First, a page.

We updated this ranking for the first time in 6 years and after 24 Grand Slam tournaments. The hierarchy subsequently developed considerably, giving the full measure of the impact “Big 3” had on tennis history. Roger Federer was still untouchable, reaching the Australian Open semi-finals to over 300 points. Then he dug incredible gaps. Had we stopped such a ranking at the end of 2002 after Pete Sampras retired, the top four would have been in a handkerchief: 208 for Connors, 203 for Sampras, 202 for Lendl, 201 for Emerson. At the beginning of 2016, Federer had brought the trio to nearly a hundred points.

But the revolution did not stop there. With his outstanding career in the Grand Slam since the early 2010s, Novak Djokovic has established himself as the new runner-up to the king. His final victory in Melbourne put him at 212 points, suddenly ahead of Lendl, Sampras and Connors. Roger Federer, Novak Djokovic and Rafael Nadal have already occupied three of the top four places. As stunning proof of what the three tenors have accomplished over a great decade.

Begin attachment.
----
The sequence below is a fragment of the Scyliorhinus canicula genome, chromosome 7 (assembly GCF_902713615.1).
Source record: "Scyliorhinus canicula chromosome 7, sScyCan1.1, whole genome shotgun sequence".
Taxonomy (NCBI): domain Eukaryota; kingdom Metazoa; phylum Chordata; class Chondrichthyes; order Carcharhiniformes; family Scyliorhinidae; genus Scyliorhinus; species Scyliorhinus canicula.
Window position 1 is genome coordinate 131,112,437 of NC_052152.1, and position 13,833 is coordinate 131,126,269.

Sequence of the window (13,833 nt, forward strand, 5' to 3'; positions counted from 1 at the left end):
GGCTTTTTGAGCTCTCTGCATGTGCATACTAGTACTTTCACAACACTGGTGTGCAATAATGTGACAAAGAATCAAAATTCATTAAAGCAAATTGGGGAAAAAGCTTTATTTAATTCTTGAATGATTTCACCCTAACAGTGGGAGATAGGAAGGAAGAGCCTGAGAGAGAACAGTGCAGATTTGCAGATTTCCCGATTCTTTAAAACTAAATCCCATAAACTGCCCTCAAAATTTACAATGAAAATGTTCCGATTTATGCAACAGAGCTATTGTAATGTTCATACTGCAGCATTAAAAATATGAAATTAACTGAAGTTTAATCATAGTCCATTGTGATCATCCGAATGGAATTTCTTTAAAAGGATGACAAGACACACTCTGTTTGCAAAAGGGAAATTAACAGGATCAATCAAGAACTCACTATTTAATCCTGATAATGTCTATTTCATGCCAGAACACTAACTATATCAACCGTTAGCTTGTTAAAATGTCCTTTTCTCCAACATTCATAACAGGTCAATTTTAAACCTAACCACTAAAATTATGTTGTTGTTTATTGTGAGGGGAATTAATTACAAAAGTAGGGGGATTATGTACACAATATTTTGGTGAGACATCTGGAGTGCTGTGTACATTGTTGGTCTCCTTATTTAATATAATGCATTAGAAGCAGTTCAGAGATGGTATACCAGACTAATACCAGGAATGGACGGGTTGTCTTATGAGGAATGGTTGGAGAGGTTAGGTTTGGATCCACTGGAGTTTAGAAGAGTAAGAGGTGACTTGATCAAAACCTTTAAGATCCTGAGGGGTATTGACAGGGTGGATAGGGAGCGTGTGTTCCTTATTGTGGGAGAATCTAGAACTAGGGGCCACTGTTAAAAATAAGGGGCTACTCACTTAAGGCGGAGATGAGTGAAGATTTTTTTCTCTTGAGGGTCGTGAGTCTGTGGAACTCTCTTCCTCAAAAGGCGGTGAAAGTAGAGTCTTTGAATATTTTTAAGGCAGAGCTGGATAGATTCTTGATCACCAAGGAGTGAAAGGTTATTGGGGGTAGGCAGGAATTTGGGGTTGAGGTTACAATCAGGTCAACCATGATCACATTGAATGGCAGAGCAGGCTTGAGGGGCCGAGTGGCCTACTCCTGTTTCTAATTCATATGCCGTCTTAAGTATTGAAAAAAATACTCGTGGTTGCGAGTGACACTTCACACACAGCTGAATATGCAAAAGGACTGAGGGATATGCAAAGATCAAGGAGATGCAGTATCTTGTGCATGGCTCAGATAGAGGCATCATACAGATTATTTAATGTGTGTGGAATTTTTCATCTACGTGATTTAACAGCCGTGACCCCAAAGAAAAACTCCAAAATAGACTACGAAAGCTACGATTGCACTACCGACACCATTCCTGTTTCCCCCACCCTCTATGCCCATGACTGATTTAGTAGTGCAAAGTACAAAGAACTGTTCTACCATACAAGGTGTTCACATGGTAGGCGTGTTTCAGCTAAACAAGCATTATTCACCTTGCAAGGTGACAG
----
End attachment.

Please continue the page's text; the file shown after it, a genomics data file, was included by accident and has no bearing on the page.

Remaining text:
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Ranking after Australian Open 2016

1. Roger Federer – 302 points
2. Novak Djokovic – 212 points
3. Jimmy Connors – 208 points
4. Rafael Nadal – 204 points
5. Pete Sampras – 203 points
6. Ivan Lendl – 202 points
7. Roy Emerson – 201 points
8. Andre Agassi – 192 points
9. Ken Rosewall – 179 points
10. Rod Laver – 162 points

Now we are here after 6 and a half years and 26 major tournaments. It’s a much less favorable period for Roger Federer, despite its renewed flame in the 2017-2018 period. Basel remains the leader of this standings, however, but he can feel Novak Djokovic’s breath on his neck more than ever before. In the final period, Federer added 57 points to his opponent, which is 133 against the Serbian champion, so he is only 14 lengths away. Had he been able to play at the Australian Open and US Open this year, perhaps Djoker would have already surpassed Federer and therefore would have seen his opponent blocked forever after his retirement was announced on Thursday.